District leaves empty vehicle near White House for days
Friday, February 26, 2010
For more than a week, the silver Mercury Grand Marquis with Texas tags sat in a traffic lane of 15th Street NW near the intersection with M Street in the District.
Yet for a sedan resting unattended less than a mile from the White House and directly outside the building housing the Embassy of Djibouti it did not attract keen official attention.
On the dashboard was an Army base pass for Fort Lee, Va., issued in the name of a man identified as "International Student/Military Orders." On the back seat, was a diagram labeled "Petroleum Terminal Tank Farm Complex." A crumpled potato chip bag and an empty pack of Marlboro Lights were up front.
Nothing damning, but enough to pique interest and certainly enough to track the car.
Three parking tickets fluttered under the wiper: from Feb. 16, Feb. 17, Feb. 18. Each issued by the same parking-enforcement officer. Each carried a $100 fine.
It took one phone call from a Washington Post reporter to Fort Lee to reach First Lt. Mohammad al Romayan of Saudi Arabia's National Guard, whose car it is and whose name appeared on the pass to the base, where he is training.
He filed a stolen car report Feb. 13 with D.C. police, he said, after coming to the city to shop. He had been near 13th and M streets NW and thought he'd been towed. He called the numbers listed on parking signs, he said, scouted the area by cab and eventually rented a car to return to base.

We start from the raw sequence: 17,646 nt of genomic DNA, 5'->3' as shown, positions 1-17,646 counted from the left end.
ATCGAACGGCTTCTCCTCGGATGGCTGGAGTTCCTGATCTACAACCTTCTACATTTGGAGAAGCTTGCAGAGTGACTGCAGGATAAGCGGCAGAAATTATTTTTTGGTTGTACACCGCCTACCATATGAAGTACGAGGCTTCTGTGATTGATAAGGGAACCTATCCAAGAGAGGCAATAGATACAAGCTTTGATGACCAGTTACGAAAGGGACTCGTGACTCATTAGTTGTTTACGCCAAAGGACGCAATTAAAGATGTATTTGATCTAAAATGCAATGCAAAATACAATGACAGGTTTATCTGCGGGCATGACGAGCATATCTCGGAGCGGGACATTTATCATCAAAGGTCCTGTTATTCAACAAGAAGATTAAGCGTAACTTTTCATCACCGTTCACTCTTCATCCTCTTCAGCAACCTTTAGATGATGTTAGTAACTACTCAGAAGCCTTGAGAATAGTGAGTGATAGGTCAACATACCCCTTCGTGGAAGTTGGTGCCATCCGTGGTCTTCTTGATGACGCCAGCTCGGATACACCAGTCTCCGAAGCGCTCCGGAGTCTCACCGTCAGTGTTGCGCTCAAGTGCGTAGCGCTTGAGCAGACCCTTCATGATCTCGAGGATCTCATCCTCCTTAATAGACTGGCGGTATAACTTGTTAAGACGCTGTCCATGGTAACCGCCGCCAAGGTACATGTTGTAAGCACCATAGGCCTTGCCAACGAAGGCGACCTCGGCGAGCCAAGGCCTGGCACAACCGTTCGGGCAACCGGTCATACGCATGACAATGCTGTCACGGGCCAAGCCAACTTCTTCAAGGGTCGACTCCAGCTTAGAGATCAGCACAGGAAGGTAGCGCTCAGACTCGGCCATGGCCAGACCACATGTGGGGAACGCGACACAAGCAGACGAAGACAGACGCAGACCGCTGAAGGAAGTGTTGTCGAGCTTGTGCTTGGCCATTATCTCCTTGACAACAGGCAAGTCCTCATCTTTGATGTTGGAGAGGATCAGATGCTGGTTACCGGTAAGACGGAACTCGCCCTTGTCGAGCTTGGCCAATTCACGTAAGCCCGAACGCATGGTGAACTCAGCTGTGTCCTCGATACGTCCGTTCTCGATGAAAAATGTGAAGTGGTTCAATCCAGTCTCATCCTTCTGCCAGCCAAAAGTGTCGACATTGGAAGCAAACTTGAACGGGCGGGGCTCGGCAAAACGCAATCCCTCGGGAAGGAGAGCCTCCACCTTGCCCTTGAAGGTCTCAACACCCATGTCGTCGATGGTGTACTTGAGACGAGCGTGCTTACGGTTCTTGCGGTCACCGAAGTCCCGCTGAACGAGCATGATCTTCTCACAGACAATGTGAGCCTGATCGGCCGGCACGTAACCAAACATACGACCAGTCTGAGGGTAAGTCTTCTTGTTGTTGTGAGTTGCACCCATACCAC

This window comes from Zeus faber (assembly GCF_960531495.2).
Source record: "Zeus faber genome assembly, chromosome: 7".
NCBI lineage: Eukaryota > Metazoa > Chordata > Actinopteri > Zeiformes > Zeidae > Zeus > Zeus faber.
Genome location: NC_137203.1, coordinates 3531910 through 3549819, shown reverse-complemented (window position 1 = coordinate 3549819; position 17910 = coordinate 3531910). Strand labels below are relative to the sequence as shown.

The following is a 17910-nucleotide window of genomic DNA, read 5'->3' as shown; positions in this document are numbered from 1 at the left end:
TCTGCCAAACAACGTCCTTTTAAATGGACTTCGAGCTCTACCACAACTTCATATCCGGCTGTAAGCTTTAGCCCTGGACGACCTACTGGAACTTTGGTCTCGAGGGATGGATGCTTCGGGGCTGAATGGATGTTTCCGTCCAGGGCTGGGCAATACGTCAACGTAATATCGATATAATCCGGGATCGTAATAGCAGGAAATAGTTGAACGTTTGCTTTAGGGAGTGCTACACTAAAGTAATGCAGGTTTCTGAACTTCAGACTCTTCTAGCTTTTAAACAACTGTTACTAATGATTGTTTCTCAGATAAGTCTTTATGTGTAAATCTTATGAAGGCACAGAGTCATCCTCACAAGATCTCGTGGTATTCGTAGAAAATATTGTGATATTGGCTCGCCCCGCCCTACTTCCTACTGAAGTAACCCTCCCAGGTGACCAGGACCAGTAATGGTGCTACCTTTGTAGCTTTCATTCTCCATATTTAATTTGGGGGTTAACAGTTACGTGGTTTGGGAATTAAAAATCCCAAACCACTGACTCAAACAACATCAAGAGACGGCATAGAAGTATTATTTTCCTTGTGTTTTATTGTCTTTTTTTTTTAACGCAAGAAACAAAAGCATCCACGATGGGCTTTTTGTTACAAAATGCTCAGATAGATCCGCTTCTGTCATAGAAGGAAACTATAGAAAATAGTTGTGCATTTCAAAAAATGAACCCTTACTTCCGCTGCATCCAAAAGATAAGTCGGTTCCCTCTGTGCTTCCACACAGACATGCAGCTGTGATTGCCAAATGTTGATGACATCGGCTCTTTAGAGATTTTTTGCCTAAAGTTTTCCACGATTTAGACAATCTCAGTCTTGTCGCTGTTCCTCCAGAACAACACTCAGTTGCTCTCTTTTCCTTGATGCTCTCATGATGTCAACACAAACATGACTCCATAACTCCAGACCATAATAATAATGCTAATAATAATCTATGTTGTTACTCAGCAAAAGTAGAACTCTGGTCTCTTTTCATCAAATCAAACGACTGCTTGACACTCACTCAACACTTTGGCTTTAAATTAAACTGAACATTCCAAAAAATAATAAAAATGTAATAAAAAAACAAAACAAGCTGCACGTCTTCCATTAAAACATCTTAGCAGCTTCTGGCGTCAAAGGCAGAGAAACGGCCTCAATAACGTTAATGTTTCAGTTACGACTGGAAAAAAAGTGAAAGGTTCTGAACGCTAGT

The fuel-tank diagram, he said, was something his class studied as part of supply operations during quartermaster training.
The reporter's call Tuesday afternoon was the first about his car, he said. "You have seen my car? Can you tell me where it is?"
In the middle of a downtown street.
"It is? I do not know your processes but would not someone call if that is so?"
That was the question for Assistant Chief Patrick Burke, who heads the Metropolitan Police Department's Homeland Security Bureau, and Linda Grant, spokeswoman for the District's Department of Public Works.
Burke said in an e-mail that he "would have to review" what happened. "We do train both public and private sector on suspicious activity."
Grant asked for added details and in less than two hours, the Marquis was sporting a yellow sticker saying "tow ASAP" and "Dangerous." It was towed before Tuesday's evening commute.
Grant then issued a formal statement saying the department "acknowledges" someone did not follow procedure. He said nothing about threat assessments.
Al Romayan got a ride to D.C. Wednesday and, at the tow lot, was told to go to a "big city building" about the parking tickets. "The judge asked me to say what happened and then told me the tickets were thrown away."